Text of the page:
Files for storage of scanning book pictures, used to re-stock the scanning book.

“Recently I was struck by the obvious: in the etiology of all psychotoxic disturbances the wrong kind of emotional supplies is conspicuous.”

—René Spitz

“Derailment of Dialogue,” 1964

“The idea of an immense photographic archive was at first rejected because it posed such huge difficulties of classification: how could discrete elements be isolated in the continuum of images?”

—C. Ginzburg

“Clues: Morelli, Freud, and Sherlock Holmes,” 1983

“The photograph is a thin slice of space as well as time.”

—Susan Sontag

On Photography, 1977

“The alternative use of photographs which already exist cleads us back once more to the phenomenon and faculty of memory. The aim must be to construct a context for a photograph, to construct it with words, to construct it with other photographs, to construct it by its place in an ongoing text of photographs and images. How? Normally photographs are used in a very unilinear way — they are used to illustrate an argument, or to demonstate a thought which goes like this:


Very frequently also they are used tautologically so that the photograph merely repeats what is being said in words. Memory is not unilinear at all. Memory works radially, that is to say with an enormous number of associations all leading to the same event. The diagram is like this:

If we want to put a photograph back into the context of experience, social experience, social memory, we have to respect the laws of memory. We have to situate the printed photograph so that it acquires something of the surprising conclusiveness of that which was and is…

But any photograph may become such a ‘Now’ if an adequate context is created dor it. In general the better the photograph, the fuller the context which can be created.

Such a context replaces the photograph in time — not its own original time for that is impossible — but in narated time. Narrated time becomes historic time when it is assumed by social memory and social action. The constructed narrated time needs to respect the process of memory which it hopes to stimulate.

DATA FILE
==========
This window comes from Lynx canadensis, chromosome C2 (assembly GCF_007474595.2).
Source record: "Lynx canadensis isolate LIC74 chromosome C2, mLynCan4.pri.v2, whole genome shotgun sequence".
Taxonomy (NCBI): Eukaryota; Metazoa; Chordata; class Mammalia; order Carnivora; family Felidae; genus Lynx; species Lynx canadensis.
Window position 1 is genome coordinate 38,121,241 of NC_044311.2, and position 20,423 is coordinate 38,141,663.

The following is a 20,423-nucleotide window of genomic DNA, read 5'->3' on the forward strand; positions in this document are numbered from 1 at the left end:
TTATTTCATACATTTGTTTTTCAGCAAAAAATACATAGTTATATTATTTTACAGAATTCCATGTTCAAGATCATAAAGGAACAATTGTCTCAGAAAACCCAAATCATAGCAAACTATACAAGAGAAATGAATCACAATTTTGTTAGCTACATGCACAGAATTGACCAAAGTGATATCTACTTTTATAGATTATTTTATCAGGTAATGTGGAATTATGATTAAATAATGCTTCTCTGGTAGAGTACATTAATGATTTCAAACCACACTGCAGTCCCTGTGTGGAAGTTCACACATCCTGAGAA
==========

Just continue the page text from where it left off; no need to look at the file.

There is never a single approach to something remembered. The remembered is not like a terminus at the end of a line. Numerous apporaches or stimuli converge upon it and lead to it. Words, comparisons, signs need to create a context for a printed photograph in a comparable way; that is to say, they must mark and leave open diverse approaches. A radial system has to be constructed around the photograpah… ”

—John Berger

“Uses of Photography, (for Susan Sontag)” 1977

In the midst of collage-making, when formative processes are most fully engaged, the maker experiences a meditative stillness, as if the non-discursive, synchronic moment of language (langue) had itself been directly felt. This uniquely expressive yet quiet center becomes all the more significant for having been established precisely at the hurricane’s vortex, where the collectivized debris of image-clutter can at last be idiosyncratically sedimented and laid to rest.

The method’s material substance points, finally, beyond itself to the fact that the elusive yet therapeutically all-important processes that go under the name of “internalization” — the creative moments that establish new inner form — may be approached as a far less subjective ensemble of events than is generally supposed. In the Collage Method the conventional approach to psychotherapy is, in this sense, turned inside out. What are, in a conventional therapeutic setting, the most inscrutably “inner” psychic sequences of signification are, through the actions elicited by the Collage Method, externalized and displayed. The mysterious boundary-shifting moment whereby language permits the expression of an utterly personal content via an utterly impersonal, collective medium is here metaphorically enacted in an image-process. This process is, in turn, able to display linguistic mechanisms (including those essential to the action of internalization) that are, ironically, difficult to to render in verbalized discourse itself. The therapeutic implications that derive from this externalizing inversion are, then, the method’s ultimate justification.